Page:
Trauma is often misunderstood. Hollywood frequently portrays trauma as resulting only from large, dramatic experiences, such as a car accident or war.

But trauma can result from any situation in which too much happens to us too fast. When we have an experience that we perceive as a threat to our safety or well-being, no matter how large or how small, and the experience happens too quickly for us to assimilate, trauma is what is left behind; then the trauma hijacks our nervous system.

Many of us are unaware that we are even carrying trauma – let alone of the toll it has taken on our lives – until its symptoms become undeniable. The after‑effects of trauma can be life-long and debilitating. We can come to mistake trauma held in the body for a personality quirk or “just the way I respond to things.” Trauma can affect our habits, our outlook, and our physical wellbeing. And it can lead to a myriad of addictions and self-destructive patterns.

Many times a trauma response has become stuck. For instance, the freeze response that may have saved your life during the moment of trauma, now keeps you immobilized and unable to move forward in life. The fight response that was never fully expressed becomes chronic tension in the body. The flee response becomes a nervous leg that kicks up and down during an uncomfortable conversation.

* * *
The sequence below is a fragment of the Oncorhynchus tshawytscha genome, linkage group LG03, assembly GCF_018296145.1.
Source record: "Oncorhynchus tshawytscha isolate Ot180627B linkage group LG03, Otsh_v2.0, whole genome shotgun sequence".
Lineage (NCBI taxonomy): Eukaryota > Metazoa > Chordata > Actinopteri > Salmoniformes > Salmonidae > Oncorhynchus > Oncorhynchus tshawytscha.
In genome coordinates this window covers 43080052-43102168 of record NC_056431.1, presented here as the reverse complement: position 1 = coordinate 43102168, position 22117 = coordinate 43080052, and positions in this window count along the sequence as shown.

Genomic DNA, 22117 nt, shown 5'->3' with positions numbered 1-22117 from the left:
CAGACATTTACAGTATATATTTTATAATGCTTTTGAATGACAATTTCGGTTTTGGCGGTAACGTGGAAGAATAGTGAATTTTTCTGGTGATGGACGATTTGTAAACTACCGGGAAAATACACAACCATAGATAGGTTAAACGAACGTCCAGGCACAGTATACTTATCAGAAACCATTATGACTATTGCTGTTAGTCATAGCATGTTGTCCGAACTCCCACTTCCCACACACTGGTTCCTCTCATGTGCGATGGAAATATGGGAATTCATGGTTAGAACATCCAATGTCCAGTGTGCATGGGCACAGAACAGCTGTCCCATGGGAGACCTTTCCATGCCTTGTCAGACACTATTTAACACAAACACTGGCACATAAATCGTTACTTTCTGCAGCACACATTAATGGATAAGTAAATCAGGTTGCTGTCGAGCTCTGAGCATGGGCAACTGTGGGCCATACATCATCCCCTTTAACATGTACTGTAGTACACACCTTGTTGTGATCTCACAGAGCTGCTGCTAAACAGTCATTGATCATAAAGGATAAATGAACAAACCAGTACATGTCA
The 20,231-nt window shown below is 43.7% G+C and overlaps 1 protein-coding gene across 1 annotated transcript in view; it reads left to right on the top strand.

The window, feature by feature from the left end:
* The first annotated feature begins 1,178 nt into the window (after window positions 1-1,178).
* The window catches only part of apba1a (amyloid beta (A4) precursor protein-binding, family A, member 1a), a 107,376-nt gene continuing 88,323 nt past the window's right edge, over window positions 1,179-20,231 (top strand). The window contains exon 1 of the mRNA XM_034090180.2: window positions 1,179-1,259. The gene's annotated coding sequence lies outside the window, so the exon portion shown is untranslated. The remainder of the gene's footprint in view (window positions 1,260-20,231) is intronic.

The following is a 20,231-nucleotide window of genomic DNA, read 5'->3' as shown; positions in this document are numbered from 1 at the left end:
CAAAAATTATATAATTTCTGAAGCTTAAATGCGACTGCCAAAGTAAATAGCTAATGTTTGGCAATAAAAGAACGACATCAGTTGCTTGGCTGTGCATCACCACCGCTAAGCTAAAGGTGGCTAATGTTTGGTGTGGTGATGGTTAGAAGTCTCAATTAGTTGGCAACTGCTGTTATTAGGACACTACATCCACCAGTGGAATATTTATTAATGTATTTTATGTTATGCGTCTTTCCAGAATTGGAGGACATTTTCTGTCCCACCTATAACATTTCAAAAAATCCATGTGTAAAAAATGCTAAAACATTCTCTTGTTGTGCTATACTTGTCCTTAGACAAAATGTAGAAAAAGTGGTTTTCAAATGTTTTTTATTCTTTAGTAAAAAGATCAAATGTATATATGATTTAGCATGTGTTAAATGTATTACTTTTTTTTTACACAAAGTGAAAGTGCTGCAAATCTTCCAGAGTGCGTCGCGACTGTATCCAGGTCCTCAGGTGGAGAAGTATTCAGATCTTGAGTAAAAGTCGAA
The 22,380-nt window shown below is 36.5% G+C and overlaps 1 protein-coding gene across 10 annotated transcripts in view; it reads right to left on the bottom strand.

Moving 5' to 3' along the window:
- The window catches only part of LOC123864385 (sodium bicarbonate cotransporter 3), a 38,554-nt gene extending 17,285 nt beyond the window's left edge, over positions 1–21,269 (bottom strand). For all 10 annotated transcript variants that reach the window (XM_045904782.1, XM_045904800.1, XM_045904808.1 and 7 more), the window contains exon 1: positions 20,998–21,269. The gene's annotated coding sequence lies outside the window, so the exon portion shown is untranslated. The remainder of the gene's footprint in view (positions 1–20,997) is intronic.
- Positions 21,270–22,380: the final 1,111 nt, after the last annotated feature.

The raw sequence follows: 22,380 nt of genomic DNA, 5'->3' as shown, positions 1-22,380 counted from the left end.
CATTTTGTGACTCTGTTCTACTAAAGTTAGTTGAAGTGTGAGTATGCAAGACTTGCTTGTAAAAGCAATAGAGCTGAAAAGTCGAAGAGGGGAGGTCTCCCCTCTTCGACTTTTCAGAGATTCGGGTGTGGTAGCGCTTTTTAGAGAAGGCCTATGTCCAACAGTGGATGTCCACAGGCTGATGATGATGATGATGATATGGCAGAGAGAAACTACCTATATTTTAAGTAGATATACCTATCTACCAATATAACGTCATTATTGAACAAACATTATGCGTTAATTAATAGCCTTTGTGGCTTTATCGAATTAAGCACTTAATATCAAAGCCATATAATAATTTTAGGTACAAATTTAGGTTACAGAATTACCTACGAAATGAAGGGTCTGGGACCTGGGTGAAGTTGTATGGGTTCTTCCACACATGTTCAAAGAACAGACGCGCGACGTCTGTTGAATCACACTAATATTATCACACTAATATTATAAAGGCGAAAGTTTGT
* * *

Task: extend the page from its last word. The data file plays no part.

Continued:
Trauma can leave us hypervigilant and anxious. Or it can disconnect us from ourselves and keep us sleepwalking through our lives. 

When trauma is healed, shift happens.” 

"Waking the Tiger: Healing Trauma" written by Peter Levine

"Through Somatic Experiencing I have been able to work through so much of my trauma, grief, and its complications. Grace has been a godsend in many ways. She exudes goodness and her professionalism, values, kindness, and gentle care are unrivaled."

- Satisfied client


Somatic Experiencing is a gentle, gradual, body-based, bottom-up approach to healing trauma. Because SE is a body-centered approach, you don’t have to consciously remember an event to heal from it. Bottom-up means that by focusing on the body sensations, you don’t have to revisit all the details of the trauma through cognitively telling the SE therapist all about it. In SE we visit trauma in the body, gently, slowly, in small digestible quantities. This process does not involve reliving trauma or generating catharsis. SE slowly and gently guides you to access “body memories” through the “felt sense” rather than through cognition. It is sensation rather than cognition that heals. Insights and energetic discharges occur from staying with your body while it makes these subtle shifts. Sometimes the discharge can be dramatic and visible. Other times it is subtle and quiet.

The inspiration for the work came from observing how animals discharge “near misses" in nature – from how a prey animal recovers after almost becoming a meal for a predator. Our nervous systems function in much the same way as theirs, but as humans, the completion of the response is often thwarted by needing to carry on with life, respond to first responders, or buck up and be there for somebody else.